When operating with tactical forces, military detachments are embarked for onboard analysis and direct reporting to fleet units. A SURTASS mission consists of 60 days on station while towing an array of hydrophones that collect acoustic data.
When operating independently as in a deep ocean surveillance mission, acoustic data is transmitted to shore via satellite for analysis and reporting.
The Small Waterplane Twin Hull (SWATH) T-AGOS is the second generation class of T-AGOS ships. There are currently four ships in this class. The key feature of the SWATH design is the pair of large submerged hulls. These provide good stability and sea-keeping capability, a more stable tow point, and a more hospitable platform for extended missions.
Comparisons of characteristics show the first SWATHs of the T-AGOS 19 class to be slightly longer than the monohulls, but with much larger effective beams. The "box" atop the hull struts has a breadth of 80 ft compared to a beam of 43 ft for the monohulls. Displacement is greater but transit speed (sustained speed) at 9.6 knots is comparable to the monohulls (11 kts). The draft at 24 ft 9 inches is considerably deeper than the monohulls.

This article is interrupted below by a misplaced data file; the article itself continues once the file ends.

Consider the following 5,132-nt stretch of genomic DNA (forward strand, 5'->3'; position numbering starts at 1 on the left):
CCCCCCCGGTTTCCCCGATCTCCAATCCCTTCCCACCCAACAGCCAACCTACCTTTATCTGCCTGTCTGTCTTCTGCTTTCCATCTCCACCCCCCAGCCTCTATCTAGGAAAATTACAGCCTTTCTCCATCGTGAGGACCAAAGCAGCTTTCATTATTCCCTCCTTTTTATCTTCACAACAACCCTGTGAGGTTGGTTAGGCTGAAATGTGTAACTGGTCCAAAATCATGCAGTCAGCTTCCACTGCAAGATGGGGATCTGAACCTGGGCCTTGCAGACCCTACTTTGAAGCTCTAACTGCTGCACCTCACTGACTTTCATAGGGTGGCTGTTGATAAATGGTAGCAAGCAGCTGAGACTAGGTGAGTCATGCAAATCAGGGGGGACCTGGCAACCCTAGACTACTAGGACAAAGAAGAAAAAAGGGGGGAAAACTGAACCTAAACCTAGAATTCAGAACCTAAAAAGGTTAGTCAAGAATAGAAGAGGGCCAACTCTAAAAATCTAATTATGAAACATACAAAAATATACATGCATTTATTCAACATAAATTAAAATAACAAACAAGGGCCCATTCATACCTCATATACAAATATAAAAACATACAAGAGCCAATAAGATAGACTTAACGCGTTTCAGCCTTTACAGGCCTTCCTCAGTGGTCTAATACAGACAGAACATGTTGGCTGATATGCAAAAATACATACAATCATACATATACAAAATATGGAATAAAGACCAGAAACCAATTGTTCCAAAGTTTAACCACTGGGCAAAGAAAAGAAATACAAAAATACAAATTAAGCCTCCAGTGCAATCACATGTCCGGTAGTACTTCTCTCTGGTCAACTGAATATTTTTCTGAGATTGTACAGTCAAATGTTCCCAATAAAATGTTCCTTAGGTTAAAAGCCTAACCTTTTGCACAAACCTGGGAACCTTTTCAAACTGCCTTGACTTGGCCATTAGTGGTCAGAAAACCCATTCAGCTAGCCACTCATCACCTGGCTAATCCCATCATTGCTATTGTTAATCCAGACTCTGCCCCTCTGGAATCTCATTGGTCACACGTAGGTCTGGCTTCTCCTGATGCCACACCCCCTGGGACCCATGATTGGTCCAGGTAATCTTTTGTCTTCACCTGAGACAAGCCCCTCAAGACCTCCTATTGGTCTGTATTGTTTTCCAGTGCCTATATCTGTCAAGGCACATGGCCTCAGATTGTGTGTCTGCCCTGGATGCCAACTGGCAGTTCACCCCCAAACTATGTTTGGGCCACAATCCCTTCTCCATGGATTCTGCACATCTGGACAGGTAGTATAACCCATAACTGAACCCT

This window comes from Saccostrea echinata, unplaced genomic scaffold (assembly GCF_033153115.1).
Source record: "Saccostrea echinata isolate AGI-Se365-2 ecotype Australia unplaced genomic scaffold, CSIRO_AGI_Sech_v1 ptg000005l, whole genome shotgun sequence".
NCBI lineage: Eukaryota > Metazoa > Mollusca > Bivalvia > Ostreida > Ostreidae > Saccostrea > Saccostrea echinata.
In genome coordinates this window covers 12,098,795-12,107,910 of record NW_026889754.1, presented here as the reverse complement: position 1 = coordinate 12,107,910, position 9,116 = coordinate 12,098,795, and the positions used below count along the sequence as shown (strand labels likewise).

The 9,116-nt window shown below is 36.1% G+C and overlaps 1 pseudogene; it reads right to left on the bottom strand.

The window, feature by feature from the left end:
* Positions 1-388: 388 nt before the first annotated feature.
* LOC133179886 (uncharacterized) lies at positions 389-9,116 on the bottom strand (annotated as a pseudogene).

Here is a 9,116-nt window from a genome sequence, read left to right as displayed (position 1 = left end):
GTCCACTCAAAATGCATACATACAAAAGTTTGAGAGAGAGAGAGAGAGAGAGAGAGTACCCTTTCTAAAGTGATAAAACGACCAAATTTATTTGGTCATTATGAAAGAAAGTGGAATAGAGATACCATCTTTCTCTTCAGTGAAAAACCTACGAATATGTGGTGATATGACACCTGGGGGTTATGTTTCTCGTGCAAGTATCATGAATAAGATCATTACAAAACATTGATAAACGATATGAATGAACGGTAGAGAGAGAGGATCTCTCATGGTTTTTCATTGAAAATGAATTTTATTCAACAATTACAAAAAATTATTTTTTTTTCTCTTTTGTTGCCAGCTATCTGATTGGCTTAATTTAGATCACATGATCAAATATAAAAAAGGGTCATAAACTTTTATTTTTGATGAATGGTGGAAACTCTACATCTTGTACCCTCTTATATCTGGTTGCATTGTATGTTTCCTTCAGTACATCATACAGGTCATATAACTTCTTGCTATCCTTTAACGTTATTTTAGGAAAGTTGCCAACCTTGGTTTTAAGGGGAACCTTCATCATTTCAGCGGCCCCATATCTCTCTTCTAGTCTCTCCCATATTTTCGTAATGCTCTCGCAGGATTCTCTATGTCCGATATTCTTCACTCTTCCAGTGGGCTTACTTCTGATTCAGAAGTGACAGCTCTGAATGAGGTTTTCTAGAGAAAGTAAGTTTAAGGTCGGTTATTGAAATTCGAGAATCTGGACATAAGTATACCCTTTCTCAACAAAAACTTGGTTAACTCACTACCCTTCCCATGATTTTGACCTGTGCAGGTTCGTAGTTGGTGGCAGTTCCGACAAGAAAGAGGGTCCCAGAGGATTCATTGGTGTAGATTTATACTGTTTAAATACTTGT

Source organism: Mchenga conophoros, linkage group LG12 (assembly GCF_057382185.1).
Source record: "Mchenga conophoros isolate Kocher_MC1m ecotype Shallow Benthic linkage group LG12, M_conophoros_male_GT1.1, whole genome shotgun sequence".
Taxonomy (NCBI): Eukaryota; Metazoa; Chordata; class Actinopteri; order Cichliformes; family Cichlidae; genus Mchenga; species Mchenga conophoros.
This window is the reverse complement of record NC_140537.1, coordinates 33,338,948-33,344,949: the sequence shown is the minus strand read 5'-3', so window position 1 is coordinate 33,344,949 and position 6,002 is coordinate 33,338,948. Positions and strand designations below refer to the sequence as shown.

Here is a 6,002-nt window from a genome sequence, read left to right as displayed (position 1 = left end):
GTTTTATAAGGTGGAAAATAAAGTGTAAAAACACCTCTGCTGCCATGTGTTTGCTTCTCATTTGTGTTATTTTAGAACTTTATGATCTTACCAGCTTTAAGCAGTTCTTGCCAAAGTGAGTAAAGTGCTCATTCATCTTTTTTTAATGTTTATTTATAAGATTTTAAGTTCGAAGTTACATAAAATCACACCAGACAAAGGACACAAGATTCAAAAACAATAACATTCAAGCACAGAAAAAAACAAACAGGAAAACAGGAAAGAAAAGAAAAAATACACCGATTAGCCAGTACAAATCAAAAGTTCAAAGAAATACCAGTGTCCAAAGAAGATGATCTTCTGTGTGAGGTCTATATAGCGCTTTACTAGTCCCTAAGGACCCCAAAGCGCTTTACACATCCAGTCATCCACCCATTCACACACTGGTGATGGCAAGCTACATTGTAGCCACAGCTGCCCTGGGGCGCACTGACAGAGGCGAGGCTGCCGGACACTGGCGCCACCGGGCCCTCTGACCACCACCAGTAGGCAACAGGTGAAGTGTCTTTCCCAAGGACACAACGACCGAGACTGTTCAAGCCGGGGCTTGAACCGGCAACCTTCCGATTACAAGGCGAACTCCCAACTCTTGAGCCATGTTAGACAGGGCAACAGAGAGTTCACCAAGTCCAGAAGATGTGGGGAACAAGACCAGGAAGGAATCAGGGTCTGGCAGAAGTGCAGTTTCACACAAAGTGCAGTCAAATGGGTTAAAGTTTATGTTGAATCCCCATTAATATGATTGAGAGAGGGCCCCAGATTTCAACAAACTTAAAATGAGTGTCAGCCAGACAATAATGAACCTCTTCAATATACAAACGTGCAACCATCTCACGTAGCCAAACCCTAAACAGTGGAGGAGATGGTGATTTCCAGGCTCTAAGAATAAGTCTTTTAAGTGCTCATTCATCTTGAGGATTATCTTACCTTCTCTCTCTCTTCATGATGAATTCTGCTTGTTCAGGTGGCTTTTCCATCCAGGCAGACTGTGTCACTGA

Other features of the SWATH include a "stinger" projection from the fantail for a towpoint, and the location of the aft winch/ship control station. The winch house is mounted over the water, aft of the backdeck work area. This location as well as the towpoint stinger are required because of the position of the twin propellers at the ends of the submerged hulls and well aft of the fantail. This arrangement requires a great deal of care in deployment and retrieval to avoid fouling of the propellers and damage to the array or tow cable.
T-AGOS 20 has conducted trials with a Reduced Diameter Array (RDA) with an enhanced signal processor. The Low Frequency Active component is producing both mono and bistatic performance against submerged diesel submarines in shallow water. Short thin-line twin arrays are also being developed.